Bruce Smith is feeling some tablet pressure. As director of computing services for Cummins Inc., Smith helps the company's 40,000 employees get the right computers for their jobs.
For a majority of those employees, it's a desktop PC. For mobile professionals, it's a laptop. Select employees, such as engineers, get both a laptop and a workstation capable of high-capacity computing.
Now there's a new possibility on the horizon. Smith says lately he's been getting more and more requests from workers throughout the organization, from executives to HR, to deviate from the standard selection and bring tablets into the mix at the Columbus, Ind.-based company, which designs, manufactures, distributes and services engines and related technologies.
So far he has said no.
"We don't yet deliver or support any kind of tablet," Smith says, explaining that he can't justify supplying workers with tablets instead of laptops because, in his opinion, they don't deliver any more value or efficiency than laptops.
That's one win for the laptop. But will it be a short-term victory?
Already tablets are taking over many of the mobile computing duties in the consumer market. Now, IT leaders say they're seeing those same consumers come to work expecting to use them in the office.
But as tech managers examine whether tablets can really do the job that laptops have been doing successfully for many years, most are finding that tablets aren't quite capable, says Ali Tehrani, director of engineering at Presidio Networked Solutions, part of consulting firm Presidio Inc. in Greenbelt, Md.
"They think that these tablet devices can replace a desktop or a laptop in a work environment, but the reality is that they can't," Tehrani says. Companies still favor laptops as the mobile computing device of choice and deploy tablets for limited tasks or for very specific job functions. "In the business environment today, laptops aren't going to go anywhere."
That's the current state of affairs at Cummins. "We need to make sure we have a good, solid business case before we start providing tablets. It has to be more than the cool factor," says Smith. "You have to ask, 'Why is it a business enabler?' Those are the questions we throw back at the business when they ask if we're going to provide them."
Smith says the laptop's design, with its full-size keyboard and screen, continues to provide the best functionality for those who create and produce information.
Sales figures show Smith's continued support of the laptop is shared by others. According to research firm Gartner Inc., there were more than 204 million laptops shipped worldwide in 2010, compared with 17.6 million tablets sold to end users. Sales in both categories are expected to rise in 2011 and 2012, with laptops projected to continue dominating. Gartner estimates nearly 233 million laptops will ship in 2011, while nearly 70 million tablets will be bought by consumers and businesses. In 2012, 276 million laptops are expected to ship vs. sales of 108.2 million tablets.
Where Tablets Fall Short
Tony Young, CIO at Informatica Corp. in Redwood City, Calif., which specializes in data integration, says about 90% of the computers used by the company's 2,200 employees are laptops. The remaining 10% are high-end desktops used by engineers who need maximum computing power.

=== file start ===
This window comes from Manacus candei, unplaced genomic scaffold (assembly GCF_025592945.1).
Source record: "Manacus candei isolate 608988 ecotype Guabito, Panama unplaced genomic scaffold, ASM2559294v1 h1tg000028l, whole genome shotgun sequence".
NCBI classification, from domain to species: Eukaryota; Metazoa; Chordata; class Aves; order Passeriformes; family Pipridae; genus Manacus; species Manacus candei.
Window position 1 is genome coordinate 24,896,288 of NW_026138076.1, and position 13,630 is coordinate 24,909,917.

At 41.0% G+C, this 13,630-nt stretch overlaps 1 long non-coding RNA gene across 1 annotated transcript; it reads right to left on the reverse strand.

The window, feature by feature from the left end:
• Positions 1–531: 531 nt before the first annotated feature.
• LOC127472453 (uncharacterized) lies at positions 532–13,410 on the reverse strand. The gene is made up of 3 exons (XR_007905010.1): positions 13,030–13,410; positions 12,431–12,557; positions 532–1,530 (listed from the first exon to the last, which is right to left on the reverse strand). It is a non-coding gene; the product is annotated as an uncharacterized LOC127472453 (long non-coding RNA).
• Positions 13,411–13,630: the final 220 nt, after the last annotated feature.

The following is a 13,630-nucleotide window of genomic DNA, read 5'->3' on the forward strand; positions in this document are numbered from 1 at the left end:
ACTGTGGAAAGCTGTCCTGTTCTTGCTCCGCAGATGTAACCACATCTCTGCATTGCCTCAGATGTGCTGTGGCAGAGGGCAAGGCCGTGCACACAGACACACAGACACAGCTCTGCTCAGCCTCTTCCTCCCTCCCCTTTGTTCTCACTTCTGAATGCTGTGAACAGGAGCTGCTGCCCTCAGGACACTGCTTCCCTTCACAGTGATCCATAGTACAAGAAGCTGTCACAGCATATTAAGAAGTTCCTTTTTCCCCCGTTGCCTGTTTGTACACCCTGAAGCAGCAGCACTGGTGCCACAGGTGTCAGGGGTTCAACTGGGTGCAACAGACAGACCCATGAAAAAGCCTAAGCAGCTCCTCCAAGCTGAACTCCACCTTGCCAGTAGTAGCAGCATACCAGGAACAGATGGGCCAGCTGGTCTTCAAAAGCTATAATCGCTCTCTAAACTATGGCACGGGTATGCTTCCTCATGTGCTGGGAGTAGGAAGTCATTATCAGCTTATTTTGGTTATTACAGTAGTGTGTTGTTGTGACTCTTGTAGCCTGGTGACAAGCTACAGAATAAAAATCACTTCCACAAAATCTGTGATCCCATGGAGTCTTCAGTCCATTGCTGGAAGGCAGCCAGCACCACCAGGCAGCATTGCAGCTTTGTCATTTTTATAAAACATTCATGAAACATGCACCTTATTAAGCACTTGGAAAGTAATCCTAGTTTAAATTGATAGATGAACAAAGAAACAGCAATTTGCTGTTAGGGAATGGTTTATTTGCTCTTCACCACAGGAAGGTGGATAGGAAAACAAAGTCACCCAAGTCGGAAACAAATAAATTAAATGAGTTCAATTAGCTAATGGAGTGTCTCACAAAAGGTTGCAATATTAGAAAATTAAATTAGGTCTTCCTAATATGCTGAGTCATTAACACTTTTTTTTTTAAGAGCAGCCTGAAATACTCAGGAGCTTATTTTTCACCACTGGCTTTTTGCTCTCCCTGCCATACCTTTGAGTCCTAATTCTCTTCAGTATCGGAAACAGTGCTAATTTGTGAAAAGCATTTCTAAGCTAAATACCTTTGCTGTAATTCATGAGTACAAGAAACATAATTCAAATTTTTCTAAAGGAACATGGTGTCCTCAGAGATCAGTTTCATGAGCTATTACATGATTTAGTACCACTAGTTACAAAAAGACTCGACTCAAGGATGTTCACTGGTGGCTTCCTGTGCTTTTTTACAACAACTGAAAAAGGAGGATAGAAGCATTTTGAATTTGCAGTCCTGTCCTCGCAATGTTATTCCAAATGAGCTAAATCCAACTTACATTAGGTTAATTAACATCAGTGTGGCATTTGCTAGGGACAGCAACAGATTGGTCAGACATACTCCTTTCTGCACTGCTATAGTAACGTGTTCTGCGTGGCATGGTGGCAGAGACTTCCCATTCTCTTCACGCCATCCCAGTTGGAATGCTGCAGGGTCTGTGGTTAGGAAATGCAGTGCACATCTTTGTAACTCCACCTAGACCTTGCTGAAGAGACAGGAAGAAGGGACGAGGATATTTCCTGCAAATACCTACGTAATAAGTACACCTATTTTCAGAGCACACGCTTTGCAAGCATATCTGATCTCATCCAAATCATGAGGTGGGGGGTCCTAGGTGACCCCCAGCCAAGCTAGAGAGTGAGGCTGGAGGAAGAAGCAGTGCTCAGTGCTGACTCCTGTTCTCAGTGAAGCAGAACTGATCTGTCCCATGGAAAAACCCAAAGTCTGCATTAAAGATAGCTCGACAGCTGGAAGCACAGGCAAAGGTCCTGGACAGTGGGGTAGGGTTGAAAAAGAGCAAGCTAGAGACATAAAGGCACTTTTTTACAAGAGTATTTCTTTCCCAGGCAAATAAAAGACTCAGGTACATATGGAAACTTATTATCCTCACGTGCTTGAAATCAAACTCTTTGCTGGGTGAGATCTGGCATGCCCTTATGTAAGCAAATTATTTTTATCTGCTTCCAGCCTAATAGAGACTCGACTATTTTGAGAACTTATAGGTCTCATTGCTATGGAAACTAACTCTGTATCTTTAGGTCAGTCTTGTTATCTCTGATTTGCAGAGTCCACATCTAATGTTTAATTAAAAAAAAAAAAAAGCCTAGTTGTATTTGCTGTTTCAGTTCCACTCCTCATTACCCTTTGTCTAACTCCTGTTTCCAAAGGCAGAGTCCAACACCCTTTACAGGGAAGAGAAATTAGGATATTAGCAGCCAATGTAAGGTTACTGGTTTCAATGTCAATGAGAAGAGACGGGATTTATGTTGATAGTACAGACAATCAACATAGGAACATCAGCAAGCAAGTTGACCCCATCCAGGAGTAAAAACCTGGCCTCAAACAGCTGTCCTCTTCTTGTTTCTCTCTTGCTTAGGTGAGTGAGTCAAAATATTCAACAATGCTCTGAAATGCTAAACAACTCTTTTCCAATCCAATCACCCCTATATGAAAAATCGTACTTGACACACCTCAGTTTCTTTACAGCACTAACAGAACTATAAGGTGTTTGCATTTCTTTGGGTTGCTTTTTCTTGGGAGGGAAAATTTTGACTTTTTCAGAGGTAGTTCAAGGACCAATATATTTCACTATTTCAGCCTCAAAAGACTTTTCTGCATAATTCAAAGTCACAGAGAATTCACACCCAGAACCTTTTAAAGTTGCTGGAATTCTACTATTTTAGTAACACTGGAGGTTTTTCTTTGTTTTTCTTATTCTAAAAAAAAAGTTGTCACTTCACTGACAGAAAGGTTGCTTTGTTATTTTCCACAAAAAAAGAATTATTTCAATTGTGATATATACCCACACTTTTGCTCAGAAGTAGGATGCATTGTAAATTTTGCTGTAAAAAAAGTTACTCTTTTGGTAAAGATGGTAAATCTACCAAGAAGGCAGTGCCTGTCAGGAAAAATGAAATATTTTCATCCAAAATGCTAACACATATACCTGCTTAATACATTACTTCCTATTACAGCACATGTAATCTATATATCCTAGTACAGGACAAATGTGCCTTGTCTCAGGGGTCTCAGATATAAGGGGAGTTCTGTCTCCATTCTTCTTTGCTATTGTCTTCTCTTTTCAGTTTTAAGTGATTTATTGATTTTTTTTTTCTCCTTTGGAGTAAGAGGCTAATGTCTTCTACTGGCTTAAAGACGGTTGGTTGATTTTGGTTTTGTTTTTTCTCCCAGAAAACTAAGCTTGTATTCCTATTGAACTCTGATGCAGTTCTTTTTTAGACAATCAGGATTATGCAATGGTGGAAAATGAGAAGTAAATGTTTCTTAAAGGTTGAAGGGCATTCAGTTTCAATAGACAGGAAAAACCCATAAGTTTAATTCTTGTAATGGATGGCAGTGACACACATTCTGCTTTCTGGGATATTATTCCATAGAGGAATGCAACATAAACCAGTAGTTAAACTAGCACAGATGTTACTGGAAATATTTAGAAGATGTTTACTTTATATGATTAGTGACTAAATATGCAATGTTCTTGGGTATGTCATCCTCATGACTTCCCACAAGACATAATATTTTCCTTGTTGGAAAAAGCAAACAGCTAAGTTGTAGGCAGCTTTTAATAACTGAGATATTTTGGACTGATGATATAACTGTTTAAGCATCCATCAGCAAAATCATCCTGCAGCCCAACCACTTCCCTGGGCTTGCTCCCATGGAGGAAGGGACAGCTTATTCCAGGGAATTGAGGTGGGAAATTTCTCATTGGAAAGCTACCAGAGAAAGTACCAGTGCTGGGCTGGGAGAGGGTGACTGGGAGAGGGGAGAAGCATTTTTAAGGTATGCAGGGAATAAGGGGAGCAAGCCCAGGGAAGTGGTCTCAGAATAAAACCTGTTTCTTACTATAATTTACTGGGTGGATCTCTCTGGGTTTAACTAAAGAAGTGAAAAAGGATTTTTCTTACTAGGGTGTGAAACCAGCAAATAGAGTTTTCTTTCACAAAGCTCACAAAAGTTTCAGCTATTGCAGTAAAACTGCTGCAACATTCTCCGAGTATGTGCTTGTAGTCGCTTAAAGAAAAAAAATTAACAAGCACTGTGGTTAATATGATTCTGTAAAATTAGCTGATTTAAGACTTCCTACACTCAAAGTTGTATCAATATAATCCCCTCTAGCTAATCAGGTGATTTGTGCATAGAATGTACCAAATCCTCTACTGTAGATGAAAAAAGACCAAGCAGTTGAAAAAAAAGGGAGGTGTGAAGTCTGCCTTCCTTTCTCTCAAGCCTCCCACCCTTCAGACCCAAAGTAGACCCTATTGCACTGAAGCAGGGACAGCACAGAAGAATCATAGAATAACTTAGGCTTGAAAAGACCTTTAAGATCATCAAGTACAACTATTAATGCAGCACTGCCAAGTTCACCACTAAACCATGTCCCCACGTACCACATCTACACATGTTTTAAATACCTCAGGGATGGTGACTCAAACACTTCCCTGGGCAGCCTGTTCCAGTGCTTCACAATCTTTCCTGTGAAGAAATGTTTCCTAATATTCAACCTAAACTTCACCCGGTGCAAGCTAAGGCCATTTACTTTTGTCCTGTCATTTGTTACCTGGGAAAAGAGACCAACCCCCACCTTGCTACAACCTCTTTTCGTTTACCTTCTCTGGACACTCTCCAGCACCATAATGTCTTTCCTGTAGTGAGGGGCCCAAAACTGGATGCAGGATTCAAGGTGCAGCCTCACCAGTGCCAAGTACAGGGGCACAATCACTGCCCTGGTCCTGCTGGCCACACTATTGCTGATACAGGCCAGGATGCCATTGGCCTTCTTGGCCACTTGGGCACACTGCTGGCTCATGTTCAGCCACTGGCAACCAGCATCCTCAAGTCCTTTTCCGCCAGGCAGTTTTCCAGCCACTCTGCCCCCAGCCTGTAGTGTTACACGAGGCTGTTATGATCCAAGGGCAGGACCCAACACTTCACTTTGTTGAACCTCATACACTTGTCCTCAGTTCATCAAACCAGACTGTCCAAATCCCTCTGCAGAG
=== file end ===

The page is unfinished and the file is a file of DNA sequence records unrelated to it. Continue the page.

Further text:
Young says he expects those figures to stay that way for the foreseeable future, because laptops offer the functionality and power required by employees, particularly the sales staff. "We sell enterprise software, and you can't demo it on an iPad," he says.
Some of his employees bring their own tablets to work, using them to view presentations or check email, but Young says tablets just don't have enough business applications behind them to justify deploying them in place of laptops.
Employees whose jobs require basic email, word processing and simple tasks like approving expense reports could probably get away with using just a tablet, Young says, "but when it comes to more intensive computing needs -- complex spreadsheets, computational needs, and high-end presentations and graphics processing -- tablets fall short."
When employees request a tablet, Young asks whether it will help them do a better job or make more sales. "They answer no. There's not an ROI. A tablet doesn't move that needle," he says.
Beyond ROI, Tehrani says, companies are still struggling with how best to secure tablets and the corporate data on them, as they don't come with enterprise-level support and security applications (with the notable exception of BlackBerry and its BlackBerry Enterprise Server software).
Even when companies develop their own security and support around tablets, many find that workers still require laptops for their full-size screens, physical keyboards and higher computing functionality, Tehrani says.
That leaves companies facing the choice of either buying yet another computing device for employees or saying no altogether. "Our clients don't see [tablets] as replacing laptops and desktops. They see them as augmenting them, just like the BlackBerry doesn't replace your laptop," he says.
So far, no one has put a lot of R&D dollars into building enterprise applications for tablet devices, which limits how many business tasks could switch from laptops to tablets, says David Daoud, director of research for personal computing, PC tracker and green IT at IDC.
"This is pretty much the beginning of the beginning," Daoud says. "We haven't seen major announcements or deployments yet, because almost all of the tablet industry in general has been focused on the consumer and 'prosumer' market -- the small business or executive. But there's been clearly a lot of demand in the enterprise space."
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